Spain’s attorney general has refused to rule out the possibility of arresting the Catalan president, as the region’s pro-sovereignty government prepares to defy Madrid by holding an independence referendum on Sunday.

There are reports that the uncertainty and increasing unrest are impacting on businesses. "Decisions are not being taken and investments are already being postponed," says Borja García-Nieto, the chief executive of local private equity group Riva y García. "This is already bad for the economy, and the problems are potentially just starting."

“The referendum has been deemed illegal by the central Spanish authorities, yet this has seemingly emboldened the separatist supporters,” says Brooks.

Antonio Barroso, deputy director of research at Teneo Intelligence says "a more untied pro-independence movement increases the risk of an upgraded secessionist challenge. This could take different forms, which go from a unilateral declaration of independence to adopting further steps to 'disconnect' Catalonia's legal order from Spain's,"

October’s referendum in Catalonia will be the second such vote in a little over three years after an earlier 2014 campaign for independence was hampered by low turnout and similarly ruled as illegal by Spain’s constitutional court.

At the time of writing, Sunday's vote is still going ahead.

Oliver Jones at Capital Economics says "if the outcome is a 'yes' vote and a unilateral declaration of independence follows, the destabilising effect on the economies of Catalonia and Spain could be very large."

The exact outcome of a yes vote is hard to quantify and therefore predicting the currency reaction is tricky.

However, City Index's Brooks has a figure for potential Euro decline.

“If Catalonia votes for independence, even if the vote is deemed illegal, then it could put pressure on Madrid to allow the people of the region to have a legal vote, which could increase the chance of a break up of Spain,” says Brooks.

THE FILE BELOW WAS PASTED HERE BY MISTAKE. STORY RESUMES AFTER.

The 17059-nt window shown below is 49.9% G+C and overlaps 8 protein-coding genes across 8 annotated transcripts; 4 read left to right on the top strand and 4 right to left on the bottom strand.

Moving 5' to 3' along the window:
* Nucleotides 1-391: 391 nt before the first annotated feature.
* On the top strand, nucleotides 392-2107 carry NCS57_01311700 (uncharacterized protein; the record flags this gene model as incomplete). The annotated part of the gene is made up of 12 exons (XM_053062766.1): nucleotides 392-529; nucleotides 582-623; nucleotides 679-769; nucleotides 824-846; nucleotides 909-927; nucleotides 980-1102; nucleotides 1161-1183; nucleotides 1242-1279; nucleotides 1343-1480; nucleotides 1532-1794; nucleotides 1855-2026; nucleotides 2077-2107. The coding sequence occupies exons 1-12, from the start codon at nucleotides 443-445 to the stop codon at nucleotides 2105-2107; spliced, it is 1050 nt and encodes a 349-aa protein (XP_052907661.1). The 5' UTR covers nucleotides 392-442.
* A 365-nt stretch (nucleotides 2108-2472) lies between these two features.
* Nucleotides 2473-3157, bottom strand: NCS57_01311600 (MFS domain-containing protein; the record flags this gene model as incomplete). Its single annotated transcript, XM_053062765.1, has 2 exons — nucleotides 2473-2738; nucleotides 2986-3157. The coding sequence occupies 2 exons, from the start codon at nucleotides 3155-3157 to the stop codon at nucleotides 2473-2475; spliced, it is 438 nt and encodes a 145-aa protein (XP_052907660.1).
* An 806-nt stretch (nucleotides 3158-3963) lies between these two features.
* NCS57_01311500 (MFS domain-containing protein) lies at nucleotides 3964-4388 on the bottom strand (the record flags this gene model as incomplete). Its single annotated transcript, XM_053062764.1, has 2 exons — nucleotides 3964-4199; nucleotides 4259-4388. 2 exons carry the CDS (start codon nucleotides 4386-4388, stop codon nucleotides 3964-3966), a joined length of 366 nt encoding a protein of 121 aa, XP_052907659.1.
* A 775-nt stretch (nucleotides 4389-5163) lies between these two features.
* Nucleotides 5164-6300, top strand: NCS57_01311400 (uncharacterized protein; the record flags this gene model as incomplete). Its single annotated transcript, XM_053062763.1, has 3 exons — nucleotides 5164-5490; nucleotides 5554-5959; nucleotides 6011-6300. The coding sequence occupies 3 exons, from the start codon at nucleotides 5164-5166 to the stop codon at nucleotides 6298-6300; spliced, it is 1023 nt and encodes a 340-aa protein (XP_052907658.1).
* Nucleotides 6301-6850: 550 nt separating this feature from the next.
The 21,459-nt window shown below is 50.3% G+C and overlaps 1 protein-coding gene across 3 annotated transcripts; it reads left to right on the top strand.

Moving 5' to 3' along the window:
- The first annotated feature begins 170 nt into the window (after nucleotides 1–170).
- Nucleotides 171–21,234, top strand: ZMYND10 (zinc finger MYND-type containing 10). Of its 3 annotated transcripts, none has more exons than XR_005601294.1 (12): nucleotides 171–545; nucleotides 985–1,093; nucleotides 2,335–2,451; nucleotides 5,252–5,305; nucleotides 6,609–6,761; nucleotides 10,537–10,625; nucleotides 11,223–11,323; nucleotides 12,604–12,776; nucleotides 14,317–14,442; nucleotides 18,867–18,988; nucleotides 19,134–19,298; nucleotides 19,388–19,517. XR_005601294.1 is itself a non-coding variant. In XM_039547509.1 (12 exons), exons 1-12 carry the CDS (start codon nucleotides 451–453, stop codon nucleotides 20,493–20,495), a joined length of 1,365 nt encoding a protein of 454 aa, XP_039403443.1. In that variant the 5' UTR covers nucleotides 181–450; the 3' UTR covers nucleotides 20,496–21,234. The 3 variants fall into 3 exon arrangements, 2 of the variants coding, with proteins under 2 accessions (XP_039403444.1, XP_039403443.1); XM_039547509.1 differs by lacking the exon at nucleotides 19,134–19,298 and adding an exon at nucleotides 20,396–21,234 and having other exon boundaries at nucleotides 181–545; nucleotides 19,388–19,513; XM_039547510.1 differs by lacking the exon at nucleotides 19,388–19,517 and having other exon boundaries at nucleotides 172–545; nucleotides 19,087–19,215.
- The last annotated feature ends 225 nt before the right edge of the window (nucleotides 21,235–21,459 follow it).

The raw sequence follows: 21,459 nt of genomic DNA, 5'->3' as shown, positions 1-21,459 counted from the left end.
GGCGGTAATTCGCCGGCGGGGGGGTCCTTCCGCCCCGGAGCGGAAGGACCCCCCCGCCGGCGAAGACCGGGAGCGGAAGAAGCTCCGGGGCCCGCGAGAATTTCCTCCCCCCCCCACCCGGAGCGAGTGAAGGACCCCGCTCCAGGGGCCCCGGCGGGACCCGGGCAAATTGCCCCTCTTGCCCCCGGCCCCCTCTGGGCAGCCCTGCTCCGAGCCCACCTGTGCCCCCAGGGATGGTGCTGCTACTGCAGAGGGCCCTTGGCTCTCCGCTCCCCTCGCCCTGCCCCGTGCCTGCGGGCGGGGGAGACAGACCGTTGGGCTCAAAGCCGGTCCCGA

Brooks notes how the British Pound fell more than 6% during the three months leading up to the Scottish independence referendum in 2014, even though Scottish independence was generally seen as a low probability event.

"Overall, referendums in recent years have not been good news for a currency... if the Catalonia referendum goes ahead we expect this to be a disruptive event for the Euro, with the potential for a sharp decline of up to 5% initially in the single currency if the separatists win."

Most analysts do not yet place Catalonia as a high-risk issue for the Euro yet, rather they are looking towards the Italian elections, due in early 2018.

What the German polls have taught us is that the electorate are not as content with the status quo as many in the markets had assumed.  

“Political risks haven't completely abated for the Euro – especially with the spectre of the possibly more contentious Italian elections looming in early 2018. This could well be a concern for medium-term real money investors,” says ING Bank’s Patel.

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What’s in it for the Pound?

The British Pound could meanwhile benefit from any political instability in the Eurozone, as it has done in the past.

Brexit remains a key concern for domestic politics, but Theresa May’s speech on Brexit delivered in Florence on September 22 appears to have injected a sense of cautious optimism regarding the outlook.

So on relative terms, the UK is seeing improved political risk sentiment, while the Eurozone has seen a deterioration.

“With German politics in a state of flux and US politics increasingly fraught, suddenly the UK looks a bit of a stable safe haven after Mrs May's speech on Friday. Although it hasn't unlocked doors, it’s been seen as a step in the right direction away from the likelihood of a hard Brexit," says Jim Reid, Strategist with Deutsche Bank.

The Pound has hit a ten-week high against the Euro over recent hours, and further gains cannot be ruled out:

Pound to Euro Catalonia